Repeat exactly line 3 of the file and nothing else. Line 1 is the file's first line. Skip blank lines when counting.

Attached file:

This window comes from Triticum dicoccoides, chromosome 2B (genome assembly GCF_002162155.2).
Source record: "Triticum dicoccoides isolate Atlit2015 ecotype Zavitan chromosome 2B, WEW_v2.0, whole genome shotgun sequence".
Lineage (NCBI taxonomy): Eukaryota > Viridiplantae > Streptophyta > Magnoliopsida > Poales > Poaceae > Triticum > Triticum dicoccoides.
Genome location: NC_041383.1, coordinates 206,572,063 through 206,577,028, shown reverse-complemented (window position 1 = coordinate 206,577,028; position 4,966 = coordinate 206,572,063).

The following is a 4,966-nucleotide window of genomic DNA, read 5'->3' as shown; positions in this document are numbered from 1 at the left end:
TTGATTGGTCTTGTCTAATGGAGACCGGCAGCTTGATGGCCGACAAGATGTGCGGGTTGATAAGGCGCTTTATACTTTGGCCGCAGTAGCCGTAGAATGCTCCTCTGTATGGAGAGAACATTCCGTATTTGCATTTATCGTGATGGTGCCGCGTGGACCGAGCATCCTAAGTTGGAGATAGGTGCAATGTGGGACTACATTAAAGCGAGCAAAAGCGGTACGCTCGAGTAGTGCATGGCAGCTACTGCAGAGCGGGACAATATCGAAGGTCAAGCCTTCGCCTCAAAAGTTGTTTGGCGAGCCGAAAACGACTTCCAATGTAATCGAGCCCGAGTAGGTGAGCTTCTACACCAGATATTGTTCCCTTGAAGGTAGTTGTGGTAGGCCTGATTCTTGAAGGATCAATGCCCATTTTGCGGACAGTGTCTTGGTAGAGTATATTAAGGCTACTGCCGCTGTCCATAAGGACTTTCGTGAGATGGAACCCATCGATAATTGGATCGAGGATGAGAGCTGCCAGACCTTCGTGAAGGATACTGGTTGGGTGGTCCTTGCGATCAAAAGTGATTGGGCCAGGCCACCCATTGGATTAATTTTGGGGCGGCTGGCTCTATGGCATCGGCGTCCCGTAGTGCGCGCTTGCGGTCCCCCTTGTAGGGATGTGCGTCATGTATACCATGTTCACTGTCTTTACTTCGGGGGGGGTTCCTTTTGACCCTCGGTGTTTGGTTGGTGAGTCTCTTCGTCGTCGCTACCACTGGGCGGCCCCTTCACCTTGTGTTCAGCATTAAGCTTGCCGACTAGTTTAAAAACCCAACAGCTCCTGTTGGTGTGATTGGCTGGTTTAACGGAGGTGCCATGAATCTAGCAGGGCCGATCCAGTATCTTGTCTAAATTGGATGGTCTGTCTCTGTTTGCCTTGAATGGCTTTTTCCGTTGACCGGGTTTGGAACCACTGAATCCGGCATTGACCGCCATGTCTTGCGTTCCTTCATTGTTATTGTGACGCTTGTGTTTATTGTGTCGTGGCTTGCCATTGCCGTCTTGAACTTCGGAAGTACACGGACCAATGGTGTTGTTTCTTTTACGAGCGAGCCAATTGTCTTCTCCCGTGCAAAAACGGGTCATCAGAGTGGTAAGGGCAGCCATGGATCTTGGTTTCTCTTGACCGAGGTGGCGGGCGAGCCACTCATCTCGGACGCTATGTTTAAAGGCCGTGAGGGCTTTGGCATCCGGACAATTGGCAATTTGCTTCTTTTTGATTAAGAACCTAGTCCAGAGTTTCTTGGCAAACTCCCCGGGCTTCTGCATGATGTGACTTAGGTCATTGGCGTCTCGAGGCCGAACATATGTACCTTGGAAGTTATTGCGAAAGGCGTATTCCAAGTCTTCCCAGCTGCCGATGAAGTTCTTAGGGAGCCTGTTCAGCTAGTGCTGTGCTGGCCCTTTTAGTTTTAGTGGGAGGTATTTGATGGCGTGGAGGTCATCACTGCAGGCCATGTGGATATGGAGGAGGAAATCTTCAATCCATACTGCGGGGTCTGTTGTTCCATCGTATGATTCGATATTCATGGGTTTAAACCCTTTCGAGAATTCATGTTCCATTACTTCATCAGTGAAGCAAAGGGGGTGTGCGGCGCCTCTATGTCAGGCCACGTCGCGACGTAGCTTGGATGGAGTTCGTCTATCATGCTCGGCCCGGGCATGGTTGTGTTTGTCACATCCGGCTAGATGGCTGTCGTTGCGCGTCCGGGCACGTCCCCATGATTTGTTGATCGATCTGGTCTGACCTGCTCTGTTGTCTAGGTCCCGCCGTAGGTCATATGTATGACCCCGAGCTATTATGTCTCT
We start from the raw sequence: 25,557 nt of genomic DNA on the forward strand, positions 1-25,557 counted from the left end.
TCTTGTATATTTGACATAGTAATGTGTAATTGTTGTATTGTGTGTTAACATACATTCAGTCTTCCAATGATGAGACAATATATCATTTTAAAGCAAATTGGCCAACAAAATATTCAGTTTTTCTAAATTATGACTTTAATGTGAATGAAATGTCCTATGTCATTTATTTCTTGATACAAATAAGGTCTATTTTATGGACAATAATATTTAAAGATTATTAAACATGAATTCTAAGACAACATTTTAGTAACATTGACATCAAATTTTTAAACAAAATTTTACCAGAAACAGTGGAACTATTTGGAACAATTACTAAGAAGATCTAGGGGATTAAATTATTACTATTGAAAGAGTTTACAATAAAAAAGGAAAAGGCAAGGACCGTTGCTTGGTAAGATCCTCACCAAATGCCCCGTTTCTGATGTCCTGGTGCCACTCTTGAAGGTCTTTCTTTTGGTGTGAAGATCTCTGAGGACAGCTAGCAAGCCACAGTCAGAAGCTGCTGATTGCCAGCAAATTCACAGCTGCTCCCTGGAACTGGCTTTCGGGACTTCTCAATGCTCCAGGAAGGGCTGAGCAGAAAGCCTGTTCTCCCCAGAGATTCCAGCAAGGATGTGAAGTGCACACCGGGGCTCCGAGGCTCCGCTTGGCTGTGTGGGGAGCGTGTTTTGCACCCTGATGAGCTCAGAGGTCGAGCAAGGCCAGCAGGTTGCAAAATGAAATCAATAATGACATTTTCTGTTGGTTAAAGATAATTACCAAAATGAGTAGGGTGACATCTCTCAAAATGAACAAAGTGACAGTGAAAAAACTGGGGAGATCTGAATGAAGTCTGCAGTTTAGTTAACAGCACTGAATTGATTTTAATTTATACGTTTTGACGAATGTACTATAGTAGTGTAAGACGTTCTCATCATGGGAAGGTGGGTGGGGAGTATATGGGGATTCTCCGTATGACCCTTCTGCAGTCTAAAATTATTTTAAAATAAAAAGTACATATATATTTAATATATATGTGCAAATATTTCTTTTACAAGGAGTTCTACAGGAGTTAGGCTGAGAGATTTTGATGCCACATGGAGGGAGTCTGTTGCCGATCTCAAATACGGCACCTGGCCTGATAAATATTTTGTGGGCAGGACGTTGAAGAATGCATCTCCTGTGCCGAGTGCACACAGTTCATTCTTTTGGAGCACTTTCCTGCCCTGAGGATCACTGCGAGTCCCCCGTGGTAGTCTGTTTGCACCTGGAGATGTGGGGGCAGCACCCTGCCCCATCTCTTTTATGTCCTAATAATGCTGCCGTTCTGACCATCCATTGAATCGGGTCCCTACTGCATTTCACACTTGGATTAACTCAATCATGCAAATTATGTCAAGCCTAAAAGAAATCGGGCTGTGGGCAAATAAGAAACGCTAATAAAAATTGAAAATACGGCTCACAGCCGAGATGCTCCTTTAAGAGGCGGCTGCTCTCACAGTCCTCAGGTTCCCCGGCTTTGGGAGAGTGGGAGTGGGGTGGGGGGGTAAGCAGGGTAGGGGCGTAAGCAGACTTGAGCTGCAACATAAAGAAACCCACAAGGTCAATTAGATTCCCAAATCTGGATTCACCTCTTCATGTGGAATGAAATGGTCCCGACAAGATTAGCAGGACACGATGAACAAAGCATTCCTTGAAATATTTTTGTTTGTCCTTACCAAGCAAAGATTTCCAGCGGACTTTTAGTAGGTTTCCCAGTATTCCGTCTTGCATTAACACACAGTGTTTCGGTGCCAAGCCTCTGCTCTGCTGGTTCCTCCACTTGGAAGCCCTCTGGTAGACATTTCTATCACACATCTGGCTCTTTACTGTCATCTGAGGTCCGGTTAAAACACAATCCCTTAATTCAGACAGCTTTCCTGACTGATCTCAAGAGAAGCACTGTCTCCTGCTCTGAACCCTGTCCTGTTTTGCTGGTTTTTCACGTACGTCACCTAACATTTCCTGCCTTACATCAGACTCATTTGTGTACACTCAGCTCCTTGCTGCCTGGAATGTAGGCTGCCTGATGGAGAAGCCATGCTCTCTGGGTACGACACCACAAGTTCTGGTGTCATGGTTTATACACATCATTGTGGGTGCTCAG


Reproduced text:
Lineage (NCBI taxonomy): Eukaryota > Viridiplantae > Streptophyta > Magnoliopsida > Poales > Poaceae > Triticum > Triticum dicoccoides.